One example is Marriott International: Kathleen Matthews, who heads global communications at Marriott
International, came up with the idea for chief executive Bill Marriott's blog. He saw it as a good way to
communicate. quot;That's the importance of public relations, of advertising, of
Of the approximately everything we do,quot; Marriott said. quot;And this is just another channel.quot; Marriott
112.5 million blogs on also likes how the blog shows that he's quot;a human just like everybody else.quot;
the Web, almost 5,000
Marriott has thousands of employees around the world, who make up
about one-fifth of the blog's readership and comment frequently. quot;It is the
according to blog
indexer Technorati. virtual substitute for Bill Marriott visiting every hotel,quot; Matthews said.
Large corporations with a blog presence include GE, Cisco Systems, Wells Fargo, UPS, Kaiser
Permanente, Intel, The Home Depot, Graco and Wal-Mart.
What about others? Forrester Research Study results released in August 2008 revealed that two-thirds of
300 attendees at an interactive session say they use email and Webinars in their marketing mix today,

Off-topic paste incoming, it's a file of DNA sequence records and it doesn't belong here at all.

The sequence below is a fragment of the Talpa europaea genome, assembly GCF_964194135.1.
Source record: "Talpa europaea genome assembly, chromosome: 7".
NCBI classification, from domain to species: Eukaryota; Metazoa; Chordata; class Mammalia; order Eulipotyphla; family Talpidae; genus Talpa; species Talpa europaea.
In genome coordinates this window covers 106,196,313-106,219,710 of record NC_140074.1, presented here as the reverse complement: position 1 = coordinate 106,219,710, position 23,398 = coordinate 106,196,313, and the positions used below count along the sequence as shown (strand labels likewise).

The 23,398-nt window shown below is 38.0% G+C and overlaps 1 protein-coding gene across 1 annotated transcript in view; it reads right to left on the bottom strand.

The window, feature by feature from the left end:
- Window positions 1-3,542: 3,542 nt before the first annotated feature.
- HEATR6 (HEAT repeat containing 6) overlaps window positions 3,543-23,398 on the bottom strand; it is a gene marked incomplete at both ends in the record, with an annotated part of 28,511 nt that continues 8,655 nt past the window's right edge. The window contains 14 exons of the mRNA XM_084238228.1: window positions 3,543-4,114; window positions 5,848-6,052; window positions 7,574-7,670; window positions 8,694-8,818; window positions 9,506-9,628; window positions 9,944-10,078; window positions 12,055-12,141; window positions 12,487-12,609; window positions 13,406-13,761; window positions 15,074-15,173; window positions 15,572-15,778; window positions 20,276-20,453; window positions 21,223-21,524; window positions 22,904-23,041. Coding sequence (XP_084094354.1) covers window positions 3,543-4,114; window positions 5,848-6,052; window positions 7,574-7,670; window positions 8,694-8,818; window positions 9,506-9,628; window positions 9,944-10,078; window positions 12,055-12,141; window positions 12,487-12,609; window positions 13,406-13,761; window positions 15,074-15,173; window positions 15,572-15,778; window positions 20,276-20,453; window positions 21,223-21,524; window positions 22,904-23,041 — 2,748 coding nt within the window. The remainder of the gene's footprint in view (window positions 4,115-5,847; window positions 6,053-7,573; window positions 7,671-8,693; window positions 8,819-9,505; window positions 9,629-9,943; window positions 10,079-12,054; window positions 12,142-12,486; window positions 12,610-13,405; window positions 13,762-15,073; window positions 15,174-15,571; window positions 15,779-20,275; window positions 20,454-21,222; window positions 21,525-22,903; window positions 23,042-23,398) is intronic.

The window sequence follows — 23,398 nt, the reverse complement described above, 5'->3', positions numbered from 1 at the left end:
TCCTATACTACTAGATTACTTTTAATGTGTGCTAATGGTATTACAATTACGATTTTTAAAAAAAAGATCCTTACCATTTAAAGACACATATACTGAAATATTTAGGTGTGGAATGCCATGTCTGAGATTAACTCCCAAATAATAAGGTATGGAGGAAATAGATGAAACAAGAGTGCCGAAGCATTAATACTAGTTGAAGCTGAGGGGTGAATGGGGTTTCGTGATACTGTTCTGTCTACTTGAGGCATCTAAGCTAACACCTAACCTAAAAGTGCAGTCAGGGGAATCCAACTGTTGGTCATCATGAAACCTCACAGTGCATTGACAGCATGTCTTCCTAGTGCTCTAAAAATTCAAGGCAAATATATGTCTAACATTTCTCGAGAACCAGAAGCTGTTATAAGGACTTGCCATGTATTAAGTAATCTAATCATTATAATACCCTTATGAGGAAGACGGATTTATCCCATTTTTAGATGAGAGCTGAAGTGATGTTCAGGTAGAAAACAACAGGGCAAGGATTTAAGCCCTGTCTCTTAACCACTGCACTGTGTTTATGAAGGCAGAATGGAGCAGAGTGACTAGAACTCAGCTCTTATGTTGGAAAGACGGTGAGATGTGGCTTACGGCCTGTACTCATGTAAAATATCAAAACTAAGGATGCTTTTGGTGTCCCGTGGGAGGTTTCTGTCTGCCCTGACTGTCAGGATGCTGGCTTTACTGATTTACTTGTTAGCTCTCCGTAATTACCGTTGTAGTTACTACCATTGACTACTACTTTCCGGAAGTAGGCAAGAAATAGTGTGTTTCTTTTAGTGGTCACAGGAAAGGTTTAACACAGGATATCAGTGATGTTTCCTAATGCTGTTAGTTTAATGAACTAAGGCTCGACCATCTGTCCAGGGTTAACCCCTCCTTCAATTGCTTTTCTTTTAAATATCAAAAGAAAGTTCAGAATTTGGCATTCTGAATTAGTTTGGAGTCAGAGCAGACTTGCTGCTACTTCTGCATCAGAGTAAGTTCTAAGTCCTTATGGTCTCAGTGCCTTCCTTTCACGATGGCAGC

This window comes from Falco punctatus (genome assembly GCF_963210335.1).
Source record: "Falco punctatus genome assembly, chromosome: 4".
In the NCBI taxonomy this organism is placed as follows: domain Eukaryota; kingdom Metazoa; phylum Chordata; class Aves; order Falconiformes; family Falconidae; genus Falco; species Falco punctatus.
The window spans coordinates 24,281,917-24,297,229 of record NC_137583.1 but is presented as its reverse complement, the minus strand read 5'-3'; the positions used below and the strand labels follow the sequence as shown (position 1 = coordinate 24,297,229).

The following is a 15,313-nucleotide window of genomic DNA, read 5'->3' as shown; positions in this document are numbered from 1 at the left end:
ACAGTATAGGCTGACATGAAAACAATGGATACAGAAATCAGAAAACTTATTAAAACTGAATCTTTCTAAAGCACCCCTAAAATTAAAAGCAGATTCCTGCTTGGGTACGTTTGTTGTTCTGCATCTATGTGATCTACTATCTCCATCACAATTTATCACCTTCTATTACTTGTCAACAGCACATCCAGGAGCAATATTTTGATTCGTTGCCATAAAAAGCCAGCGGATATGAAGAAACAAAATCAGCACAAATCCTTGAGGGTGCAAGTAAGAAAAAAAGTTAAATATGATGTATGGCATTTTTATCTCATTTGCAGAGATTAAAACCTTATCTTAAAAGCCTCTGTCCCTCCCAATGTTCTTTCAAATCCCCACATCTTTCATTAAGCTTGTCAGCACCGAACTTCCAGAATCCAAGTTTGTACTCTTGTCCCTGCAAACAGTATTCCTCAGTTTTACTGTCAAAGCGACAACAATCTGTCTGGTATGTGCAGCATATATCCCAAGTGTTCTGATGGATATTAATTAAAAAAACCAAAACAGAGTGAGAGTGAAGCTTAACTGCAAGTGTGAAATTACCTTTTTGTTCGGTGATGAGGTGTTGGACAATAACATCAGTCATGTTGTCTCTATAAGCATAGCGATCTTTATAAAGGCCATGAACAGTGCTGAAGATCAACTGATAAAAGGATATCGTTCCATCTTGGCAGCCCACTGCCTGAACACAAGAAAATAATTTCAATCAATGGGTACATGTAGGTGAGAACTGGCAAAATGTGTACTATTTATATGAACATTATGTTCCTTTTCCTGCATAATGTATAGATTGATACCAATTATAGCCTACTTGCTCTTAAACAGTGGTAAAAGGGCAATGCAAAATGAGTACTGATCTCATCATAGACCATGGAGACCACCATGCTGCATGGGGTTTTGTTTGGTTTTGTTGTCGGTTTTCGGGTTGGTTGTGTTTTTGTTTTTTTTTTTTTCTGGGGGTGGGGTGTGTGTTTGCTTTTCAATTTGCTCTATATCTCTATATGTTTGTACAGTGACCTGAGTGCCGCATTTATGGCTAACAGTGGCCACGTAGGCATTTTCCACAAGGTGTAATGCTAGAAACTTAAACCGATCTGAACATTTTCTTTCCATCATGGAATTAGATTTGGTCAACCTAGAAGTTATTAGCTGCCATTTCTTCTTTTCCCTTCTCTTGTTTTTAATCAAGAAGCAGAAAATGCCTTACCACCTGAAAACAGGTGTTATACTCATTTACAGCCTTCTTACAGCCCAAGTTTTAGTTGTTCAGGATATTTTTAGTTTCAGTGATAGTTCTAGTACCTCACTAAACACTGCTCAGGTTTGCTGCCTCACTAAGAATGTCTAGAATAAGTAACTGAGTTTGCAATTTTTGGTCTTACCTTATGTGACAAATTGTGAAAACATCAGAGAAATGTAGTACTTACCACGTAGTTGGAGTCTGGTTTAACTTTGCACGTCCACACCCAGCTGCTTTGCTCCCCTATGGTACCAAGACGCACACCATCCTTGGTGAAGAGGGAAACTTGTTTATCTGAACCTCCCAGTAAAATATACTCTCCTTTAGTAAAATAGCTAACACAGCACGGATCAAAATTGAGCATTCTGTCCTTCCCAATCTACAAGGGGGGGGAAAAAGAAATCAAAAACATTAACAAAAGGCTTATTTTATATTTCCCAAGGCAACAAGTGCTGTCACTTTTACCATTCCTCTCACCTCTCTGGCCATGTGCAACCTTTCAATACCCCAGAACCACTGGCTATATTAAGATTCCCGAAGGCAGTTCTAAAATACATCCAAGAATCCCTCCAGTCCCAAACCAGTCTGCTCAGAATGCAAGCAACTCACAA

while only 35% or fewer use blogs, online forums, video produced by marketing, podcasts, customer-
contributed content, or other Web 2.0 tactics. Surprisingly, 42% said they are using social networks like
Facebook — up from the 25% who said they did in Forrester’s earlier 2008 research.
Adam Sarner, an analyst with market research firm Gartner, said that 75 percent of Fortune 1000
companies are eager to get involved in social-networking initiatives for marketing or customer relations
purposes, but he predicts 50 percent of those campaigns will be classified as failures. What are they
“’(Businesses) will rush to the community and try to
connect, but essentially they won’t have a mutual
purpose, and they’ll fail,’ Sarner said.
“What does he mean by a ‘mutual purpose’? Any